No. 424
Crime, Eccentricity, and the Sporting Life in 19th Century America.
May 24, 2019

Pretty Female Billiardists

January 3, 2012
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Chapter 2
This week's Link Dump is sponsored by the lovely and talented Princess Mickey. Brooklyn Cat Show 1948, via New York Public Library Some peculiar wedding ceremonies from the past. A professional malpractioner. First, it was the bones of Richard III.  Now, it's the remains of Queen Emma. When Agatha Christie met true crime. What the Chinese are discovering on the dark side of
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Strange Company - 5/24/2019


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Coming in May! Warps and Wefts is excited to announce the publication of “Dressing Miss Lizzie”, a collection of paper …

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Lizzie Borden : Warps & Wefts - 4/23/2019
German serial killer Adolf Seefeldt was beheaded on this date in 1936 by the Third Reich. The tramp timepiece-fixer with twenty-plus years of child molestation prison time in his 66 years of life, “Uncle Tick Tock” killed at least a dozen boys in the early 1930s whose creepy uniting feature was sailor suit garb. Their […]
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ExecutedToday.com - 5/23/2019

Jeff and Joe Soapy Smith buries Joe Simmons The Illustrated Police News April 9, 1892 (Click image to enlarge) oe Simmons was a tall, slender gambler known to many as “Gambler Joe” Simmons, a member of the Soap Gang who managed Soapy Smith's Tivoli Club in Denver, 1890, and Soapy's Orleans Club in Creede, 1892. According to William Devere’s poem "Two Little Busted Shoes," Simmons
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Soapy Smith's Soap Box - 3/25/2019
In July 1890, a man came into the 126th Street Police Station in Harlem, New York City, to report a conversation he had overheard in an elevated train. A young man and woman sitting near him were talking about the mysterious disappearance of Miss Goodwin from the Storm King flats on East 126th Street. They believed that she had been foully dealt with by “professional malpractioners.” The woman
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Murder by Gaslight - 5/18/2019
I’m not the first old sign enthusiast who came across this beauty of a beer sign on the tenement at 317 East Fifth Street. Grieve wrote it up back in January, and I’m sure other fans walking along this quiet East Village block noticed the ancient signage, too. “S. Cort Wines & Lager Beer” the […]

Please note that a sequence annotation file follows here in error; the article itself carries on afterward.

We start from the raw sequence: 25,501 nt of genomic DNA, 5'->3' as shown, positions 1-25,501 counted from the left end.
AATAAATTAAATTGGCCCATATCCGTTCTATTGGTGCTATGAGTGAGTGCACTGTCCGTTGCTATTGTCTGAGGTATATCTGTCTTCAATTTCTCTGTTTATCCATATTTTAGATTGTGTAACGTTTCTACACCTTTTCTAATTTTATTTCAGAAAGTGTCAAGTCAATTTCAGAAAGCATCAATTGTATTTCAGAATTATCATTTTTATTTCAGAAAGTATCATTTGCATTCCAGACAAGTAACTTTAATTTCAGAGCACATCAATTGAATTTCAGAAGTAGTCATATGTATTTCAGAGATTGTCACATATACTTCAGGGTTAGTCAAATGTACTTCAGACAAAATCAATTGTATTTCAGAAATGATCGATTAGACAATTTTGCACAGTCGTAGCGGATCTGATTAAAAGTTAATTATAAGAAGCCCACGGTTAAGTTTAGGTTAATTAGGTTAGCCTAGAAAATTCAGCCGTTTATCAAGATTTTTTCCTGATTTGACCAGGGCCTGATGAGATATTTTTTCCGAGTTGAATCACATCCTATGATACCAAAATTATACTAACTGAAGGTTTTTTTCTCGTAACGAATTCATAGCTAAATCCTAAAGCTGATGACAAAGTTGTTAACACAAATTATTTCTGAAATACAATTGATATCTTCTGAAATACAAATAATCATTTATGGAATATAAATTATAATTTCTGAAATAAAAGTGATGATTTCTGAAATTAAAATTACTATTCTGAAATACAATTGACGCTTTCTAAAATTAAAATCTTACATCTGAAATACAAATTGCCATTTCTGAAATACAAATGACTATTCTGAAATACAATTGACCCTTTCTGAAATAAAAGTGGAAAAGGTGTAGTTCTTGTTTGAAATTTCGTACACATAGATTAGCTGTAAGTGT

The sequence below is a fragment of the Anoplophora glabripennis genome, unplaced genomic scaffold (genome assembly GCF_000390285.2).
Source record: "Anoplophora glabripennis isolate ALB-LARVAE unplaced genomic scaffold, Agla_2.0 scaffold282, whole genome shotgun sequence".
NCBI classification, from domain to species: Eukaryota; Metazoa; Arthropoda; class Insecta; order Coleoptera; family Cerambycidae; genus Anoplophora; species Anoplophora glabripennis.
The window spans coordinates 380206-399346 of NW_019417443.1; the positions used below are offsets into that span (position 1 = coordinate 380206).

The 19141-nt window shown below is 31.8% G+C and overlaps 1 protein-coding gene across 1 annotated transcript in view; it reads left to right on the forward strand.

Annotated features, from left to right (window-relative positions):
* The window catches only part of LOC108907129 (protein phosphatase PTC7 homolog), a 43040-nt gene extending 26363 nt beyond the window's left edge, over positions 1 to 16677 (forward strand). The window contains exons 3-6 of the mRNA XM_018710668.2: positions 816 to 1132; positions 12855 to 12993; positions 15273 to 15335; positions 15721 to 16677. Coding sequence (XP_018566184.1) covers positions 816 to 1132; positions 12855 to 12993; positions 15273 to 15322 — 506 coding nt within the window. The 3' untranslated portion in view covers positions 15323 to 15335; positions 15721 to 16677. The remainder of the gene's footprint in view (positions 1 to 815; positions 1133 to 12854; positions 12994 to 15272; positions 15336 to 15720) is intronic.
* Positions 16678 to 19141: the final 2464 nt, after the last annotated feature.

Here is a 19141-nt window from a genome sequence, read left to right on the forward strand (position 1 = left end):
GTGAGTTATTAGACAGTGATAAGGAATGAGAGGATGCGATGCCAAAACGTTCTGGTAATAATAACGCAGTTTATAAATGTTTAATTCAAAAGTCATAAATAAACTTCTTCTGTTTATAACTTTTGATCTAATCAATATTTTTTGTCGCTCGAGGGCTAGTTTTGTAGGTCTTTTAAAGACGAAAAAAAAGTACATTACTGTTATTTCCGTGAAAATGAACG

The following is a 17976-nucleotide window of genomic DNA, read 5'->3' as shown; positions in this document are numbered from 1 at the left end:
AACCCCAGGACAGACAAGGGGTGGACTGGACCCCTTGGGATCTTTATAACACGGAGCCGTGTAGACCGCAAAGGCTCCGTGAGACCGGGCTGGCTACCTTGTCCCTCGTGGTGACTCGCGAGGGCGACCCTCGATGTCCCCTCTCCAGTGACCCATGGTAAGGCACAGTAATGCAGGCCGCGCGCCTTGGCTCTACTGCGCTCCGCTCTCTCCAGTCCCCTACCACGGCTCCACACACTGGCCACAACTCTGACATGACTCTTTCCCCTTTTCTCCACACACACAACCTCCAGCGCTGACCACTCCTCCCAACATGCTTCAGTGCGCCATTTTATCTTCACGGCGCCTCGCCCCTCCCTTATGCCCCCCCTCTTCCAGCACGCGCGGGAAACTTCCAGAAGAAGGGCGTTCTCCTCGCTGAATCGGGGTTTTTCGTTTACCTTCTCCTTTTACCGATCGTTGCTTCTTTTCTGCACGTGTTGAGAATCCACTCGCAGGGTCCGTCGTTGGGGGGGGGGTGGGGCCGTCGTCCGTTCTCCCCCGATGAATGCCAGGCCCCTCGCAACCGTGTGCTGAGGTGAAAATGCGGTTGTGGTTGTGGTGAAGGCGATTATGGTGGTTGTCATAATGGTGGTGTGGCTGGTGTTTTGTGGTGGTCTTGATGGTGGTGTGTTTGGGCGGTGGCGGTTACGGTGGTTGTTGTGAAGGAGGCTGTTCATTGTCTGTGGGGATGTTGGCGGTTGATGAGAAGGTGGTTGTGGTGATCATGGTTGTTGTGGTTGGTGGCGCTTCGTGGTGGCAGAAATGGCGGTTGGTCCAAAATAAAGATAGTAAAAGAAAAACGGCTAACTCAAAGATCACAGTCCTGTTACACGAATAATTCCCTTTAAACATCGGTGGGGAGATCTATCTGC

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Ephemeral New York - 5/19/2019
[Editor’s note: Guest writer, Peter Dickson, lives in West Sussex, England and has been working with microfilm copies of The Duncan Campbell Papers from the State Library of NSW, Sydney, Australia. The following are some of his analyses of what he has discovered from reading these papers. Dickson has contributed many transcriptions to the Jamaica Family […]
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Early American Crime - 2/7/2019
The Sawdust Game | The Female Marine

Pretty Female Billiardists

Pretty Female Billiardists

Philadelphia, Oct. 1888 – Miss Disston and Miss Minnie Lippincott of Philadelphia, PA., do some marvelous manipulating of the cues. [more]Last week the Philadelphia Times gave an account of Miss Disston’s marvelous shooting at a beach gallery. It will now record the names of a brilliant party at billiards a few nights ago at the Hotel Brighton, among whom were Miss Minnie Lippincott of Philadelphia. The young lady is probably nineteen years of age and is a demi blonde. She is tall and shapely and a quick and graceful player. She can make the balls fly about the table after the manner of Sexton, and much of her time is devoted to fancy shots of finger billiards. She would astonish Yank Adams if he could get a chance to see her play his favorite game. The largest three runs made by her were 110, 89 and 56. Edward Webster, who was playing with her, ran 81, 65 and 52.


Reprinted from The National Police Gazette, October 13, 1888